The Mexican novelist Jorge Volpi, who is very much in favor of internationalization, nevertheless points out how difficult it had become at the height of magical realism for South American writers to get themselves published if they didn’t subscribe to this highly stylized vision of literature. At the IULM conference, he explained how in the 1990s a group of Chilean writers formed the so-called McOndo group (an ironic reformulation of Macondo, the central location in One Hundred Years of Solitude), complaining that by gaining the approval of powerful readerships abroad, magical realism was preventing South American writers from recounting the more prosaic truths about the continent.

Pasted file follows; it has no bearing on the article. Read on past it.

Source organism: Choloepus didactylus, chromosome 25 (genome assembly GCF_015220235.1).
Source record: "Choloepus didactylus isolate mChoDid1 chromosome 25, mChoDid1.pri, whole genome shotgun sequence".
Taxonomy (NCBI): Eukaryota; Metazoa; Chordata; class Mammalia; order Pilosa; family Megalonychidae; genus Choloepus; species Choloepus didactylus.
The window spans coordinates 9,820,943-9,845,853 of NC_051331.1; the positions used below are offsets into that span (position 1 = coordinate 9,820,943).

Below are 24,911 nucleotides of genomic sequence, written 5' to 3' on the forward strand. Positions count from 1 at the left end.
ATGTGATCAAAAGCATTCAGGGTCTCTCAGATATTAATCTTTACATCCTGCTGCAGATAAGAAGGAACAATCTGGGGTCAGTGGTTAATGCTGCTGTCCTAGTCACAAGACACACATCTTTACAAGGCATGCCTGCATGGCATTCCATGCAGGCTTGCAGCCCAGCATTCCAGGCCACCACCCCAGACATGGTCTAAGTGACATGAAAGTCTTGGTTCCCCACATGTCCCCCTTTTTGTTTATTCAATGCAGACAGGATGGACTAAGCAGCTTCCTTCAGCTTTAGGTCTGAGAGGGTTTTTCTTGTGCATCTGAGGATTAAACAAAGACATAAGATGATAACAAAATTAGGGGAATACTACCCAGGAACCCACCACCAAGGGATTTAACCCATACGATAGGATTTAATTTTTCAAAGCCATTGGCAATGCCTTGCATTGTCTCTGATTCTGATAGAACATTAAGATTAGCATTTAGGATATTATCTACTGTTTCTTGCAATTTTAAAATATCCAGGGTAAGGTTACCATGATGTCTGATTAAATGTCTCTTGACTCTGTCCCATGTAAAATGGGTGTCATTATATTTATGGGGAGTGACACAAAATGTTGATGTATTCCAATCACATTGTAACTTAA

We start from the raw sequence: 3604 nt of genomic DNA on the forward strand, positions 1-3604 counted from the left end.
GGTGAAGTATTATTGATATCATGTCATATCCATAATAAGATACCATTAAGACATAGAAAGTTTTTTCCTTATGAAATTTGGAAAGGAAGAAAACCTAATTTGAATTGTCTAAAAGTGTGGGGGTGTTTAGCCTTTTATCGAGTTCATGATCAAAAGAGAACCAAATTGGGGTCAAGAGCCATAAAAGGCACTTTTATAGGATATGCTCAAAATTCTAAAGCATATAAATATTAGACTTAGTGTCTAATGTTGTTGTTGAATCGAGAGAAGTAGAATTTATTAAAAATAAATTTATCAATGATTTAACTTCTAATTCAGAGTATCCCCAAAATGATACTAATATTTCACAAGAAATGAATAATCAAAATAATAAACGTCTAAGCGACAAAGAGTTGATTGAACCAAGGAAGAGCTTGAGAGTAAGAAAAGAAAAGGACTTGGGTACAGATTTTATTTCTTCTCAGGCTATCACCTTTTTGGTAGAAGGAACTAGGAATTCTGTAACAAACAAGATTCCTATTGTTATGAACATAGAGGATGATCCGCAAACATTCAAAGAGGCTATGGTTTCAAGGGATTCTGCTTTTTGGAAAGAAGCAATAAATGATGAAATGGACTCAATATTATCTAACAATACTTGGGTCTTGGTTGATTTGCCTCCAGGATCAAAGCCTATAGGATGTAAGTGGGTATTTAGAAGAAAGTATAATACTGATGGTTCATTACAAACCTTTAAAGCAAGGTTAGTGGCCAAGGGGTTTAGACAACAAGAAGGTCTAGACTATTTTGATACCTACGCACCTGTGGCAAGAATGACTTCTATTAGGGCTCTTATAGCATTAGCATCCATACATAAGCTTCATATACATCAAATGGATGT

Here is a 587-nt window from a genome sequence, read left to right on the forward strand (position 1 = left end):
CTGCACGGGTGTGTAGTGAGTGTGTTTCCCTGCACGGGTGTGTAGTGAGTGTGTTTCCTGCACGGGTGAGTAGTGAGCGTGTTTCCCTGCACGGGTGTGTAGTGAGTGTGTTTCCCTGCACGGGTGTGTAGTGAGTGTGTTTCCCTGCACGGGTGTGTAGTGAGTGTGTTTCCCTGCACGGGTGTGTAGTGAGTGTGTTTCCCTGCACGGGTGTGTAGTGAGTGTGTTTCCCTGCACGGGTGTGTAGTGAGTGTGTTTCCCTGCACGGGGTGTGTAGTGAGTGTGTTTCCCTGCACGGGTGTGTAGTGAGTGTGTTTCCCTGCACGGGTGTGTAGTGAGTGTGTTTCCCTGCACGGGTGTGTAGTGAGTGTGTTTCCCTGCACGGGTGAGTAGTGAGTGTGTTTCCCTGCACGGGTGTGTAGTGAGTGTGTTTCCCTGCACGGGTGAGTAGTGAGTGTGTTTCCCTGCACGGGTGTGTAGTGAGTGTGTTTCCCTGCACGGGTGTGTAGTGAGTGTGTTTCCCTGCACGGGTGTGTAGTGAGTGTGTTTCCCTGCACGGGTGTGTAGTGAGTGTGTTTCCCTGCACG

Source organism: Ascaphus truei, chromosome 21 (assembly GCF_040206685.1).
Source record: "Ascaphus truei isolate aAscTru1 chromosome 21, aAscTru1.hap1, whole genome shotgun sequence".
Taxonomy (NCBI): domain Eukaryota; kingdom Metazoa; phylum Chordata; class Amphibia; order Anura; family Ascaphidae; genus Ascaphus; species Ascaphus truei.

Volpi himself belongs to a Mexican group known as Crack, which also came into being to oppose magical realism—though this does not mean he writes realistically about his native Mexico. On the second evening of the conference he gave a reading from his recent novel Season of Ash, which is set in Russia, a country the author confessed to knowing hardly at all; the novel follows the lives of scientists and politicians in the last phases of the communist collapse, and in particular explores the way Russia had persecuted scientists researching into the human genome, since they felt that such research undermined a Marxist view of history. Another young South American writer following a similar strategy, Volpi remarked, was Andrés Neumann whose huge recent novel Traveler of the Century is entirely set in eighteenth century Germany. In this kind of fiction, then, the novelist ‘explains’ not his own country to a distant western reader, nor a country he has visited extensively to his home readers; rather he opens up, or fantasizes, a country he barely knows, for the benefit of a worldwide public. It was interesting, in the discussion that followed Volpi’s reading, to see that the most enthusiastic were the academics, in particular Damrosch and the Belgian academic Theo D’haen, while the most perplexed were those who had an investment in a literature radically situated within the writer’s own community, in particular my colleague Edoardo Zuccato, who writes poetry in Milanese dialect—and, I confess, myself.